Along with the variety of terrain, the region also maintains a tremendous variety of plant and animal life.  A hardy species of oak, the holm oak which can withstand both heat and cold, is found everywhere throughout this region.  Chestnuts abound in the fertile areas of the Duero and its tributaries, while forests of Scots pine predominate in the Sierra de Gredos in the south.  The wildest parts of the region are home to protected endangered species like wolf and brown bear;  deer and wild boar are  found in the mountains in the north, and mountain goat in the Sierra de Gredos, while also to be seen in this region are the imperial eagle, the tawny vulture and the ubiquitous stork.

But if only one word could be used to describe Castilla y León it would have to be ‘monumental’.  The region comprises nine provinces and the nine provincial capital cities are collectively a living museum of the history, heritage and culture not only of Castilla y Leon but, to a large extent, of Spain itself.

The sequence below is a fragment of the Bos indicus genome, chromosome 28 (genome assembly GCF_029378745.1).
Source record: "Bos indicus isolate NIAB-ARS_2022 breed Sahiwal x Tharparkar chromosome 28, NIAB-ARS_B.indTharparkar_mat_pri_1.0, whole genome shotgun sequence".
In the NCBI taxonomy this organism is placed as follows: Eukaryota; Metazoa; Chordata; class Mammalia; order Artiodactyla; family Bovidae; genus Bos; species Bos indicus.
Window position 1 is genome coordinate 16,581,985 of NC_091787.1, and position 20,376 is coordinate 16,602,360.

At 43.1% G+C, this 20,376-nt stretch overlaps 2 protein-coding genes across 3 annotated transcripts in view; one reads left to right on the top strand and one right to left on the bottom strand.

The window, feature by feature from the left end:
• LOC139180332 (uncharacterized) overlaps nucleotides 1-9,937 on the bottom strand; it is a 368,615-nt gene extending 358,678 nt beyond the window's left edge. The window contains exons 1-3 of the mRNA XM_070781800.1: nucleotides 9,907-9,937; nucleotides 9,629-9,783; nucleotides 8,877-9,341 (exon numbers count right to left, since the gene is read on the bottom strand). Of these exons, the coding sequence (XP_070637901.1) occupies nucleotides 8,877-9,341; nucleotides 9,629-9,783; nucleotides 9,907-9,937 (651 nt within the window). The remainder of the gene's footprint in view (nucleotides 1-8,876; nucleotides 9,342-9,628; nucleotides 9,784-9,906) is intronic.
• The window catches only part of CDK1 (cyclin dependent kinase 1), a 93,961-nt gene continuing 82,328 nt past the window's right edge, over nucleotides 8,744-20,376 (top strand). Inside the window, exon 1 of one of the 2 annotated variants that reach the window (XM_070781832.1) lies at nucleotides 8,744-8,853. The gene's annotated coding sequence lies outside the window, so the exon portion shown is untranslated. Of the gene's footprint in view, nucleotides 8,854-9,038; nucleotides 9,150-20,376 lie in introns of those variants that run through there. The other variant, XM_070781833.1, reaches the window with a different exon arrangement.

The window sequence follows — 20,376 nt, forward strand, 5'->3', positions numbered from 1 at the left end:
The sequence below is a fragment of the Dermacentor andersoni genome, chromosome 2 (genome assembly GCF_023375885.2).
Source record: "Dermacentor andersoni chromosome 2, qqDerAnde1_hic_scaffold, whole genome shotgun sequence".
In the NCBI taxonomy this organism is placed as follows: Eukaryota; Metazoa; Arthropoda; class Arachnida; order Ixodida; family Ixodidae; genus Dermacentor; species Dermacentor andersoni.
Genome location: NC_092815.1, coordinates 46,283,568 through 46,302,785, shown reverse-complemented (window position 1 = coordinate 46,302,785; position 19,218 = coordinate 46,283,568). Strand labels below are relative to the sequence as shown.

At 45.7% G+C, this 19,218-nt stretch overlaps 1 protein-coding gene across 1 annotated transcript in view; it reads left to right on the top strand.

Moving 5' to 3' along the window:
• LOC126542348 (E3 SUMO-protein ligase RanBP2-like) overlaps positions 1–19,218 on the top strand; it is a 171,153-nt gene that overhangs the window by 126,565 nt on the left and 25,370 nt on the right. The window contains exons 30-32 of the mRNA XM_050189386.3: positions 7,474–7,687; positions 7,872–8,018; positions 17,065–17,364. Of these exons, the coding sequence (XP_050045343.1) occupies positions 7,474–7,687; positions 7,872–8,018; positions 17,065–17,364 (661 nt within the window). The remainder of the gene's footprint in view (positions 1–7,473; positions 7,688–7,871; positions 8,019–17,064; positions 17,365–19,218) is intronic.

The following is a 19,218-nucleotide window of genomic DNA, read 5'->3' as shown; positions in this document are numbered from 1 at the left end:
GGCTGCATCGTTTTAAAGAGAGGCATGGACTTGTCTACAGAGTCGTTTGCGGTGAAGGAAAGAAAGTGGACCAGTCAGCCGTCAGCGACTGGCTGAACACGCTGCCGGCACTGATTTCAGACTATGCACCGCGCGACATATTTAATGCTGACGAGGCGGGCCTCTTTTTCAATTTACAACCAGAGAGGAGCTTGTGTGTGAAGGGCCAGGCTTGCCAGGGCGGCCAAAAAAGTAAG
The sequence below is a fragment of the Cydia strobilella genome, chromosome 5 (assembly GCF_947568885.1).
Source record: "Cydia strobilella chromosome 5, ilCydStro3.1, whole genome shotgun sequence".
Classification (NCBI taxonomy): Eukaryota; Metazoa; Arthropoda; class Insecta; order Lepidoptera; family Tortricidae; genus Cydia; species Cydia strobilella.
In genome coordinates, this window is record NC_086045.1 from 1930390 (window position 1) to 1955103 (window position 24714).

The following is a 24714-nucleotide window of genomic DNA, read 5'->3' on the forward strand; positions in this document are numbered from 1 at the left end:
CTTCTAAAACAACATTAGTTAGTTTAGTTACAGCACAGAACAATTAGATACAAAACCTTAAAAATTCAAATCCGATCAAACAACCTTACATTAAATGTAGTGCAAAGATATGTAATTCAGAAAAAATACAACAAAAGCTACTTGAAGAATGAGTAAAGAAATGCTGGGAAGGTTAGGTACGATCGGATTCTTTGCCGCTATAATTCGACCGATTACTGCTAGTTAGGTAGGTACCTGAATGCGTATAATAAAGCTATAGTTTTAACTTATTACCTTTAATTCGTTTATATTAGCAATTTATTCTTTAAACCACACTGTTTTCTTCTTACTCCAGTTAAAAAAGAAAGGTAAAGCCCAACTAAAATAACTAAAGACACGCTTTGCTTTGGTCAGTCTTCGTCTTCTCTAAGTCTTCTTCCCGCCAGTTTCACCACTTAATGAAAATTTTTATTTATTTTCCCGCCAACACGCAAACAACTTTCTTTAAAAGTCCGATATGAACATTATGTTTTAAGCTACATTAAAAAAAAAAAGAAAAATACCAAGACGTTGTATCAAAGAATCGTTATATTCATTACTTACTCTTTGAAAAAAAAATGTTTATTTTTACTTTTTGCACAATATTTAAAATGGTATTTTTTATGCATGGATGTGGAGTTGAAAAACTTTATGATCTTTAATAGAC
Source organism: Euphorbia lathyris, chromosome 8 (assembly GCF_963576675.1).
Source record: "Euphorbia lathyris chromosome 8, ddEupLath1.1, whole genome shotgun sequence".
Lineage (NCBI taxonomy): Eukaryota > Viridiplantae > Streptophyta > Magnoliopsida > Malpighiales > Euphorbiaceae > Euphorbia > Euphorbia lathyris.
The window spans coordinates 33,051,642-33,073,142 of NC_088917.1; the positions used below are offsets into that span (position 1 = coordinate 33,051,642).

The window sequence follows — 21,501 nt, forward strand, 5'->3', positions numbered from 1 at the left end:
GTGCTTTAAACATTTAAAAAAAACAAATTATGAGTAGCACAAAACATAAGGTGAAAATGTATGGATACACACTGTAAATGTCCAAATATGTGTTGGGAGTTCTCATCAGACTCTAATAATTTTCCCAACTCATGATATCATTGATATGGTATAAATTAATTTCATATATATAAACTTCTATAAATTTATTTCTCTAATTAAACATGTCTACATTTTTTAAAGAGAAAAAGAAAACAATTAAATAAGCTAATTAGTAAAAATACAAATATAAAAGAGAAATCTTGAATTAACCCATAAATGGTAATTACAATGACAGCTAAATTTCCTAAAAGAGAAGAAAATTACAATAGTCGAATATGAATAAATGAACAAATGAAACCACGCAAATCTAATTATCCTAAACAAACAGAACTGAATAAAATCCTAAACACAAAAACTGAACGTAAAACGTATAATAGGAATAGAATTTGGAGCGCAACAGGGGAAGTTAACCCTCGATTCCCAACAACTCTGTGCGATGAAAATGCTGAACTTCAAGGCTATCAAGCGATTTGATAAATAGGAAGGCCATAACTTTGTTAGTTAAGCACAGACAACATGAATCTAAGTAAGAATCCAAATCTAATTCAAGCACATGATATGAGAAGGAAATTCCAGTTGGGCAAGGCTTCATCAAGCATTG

A brief note on some of these cities:

AVILA  A medieval city, encircled by its hugely impressive and wonderfully preserved walls dating from the end of the 11th century, intimately linked to Saint Teresa and with a complex of palaces, churches, convents and monasteries.

BURGOS
  One of the key links in the cultural chain running the length of the Way of Saint James, Burgos was the capital of Castile during the Middle Ages.  Its Gothic cathedral, the third largest in Spain, is the most important of the city’s many monuments.

LEON  Another monumental city with two thousand years of history.  The cathedral is considered one of the best examples of Spanish Gothic and the Cathedral Museum is one of the most comprehensive of its kind.  The Parador here, a restored 16th century monastery, is itself one of the city’s most impressive monuments.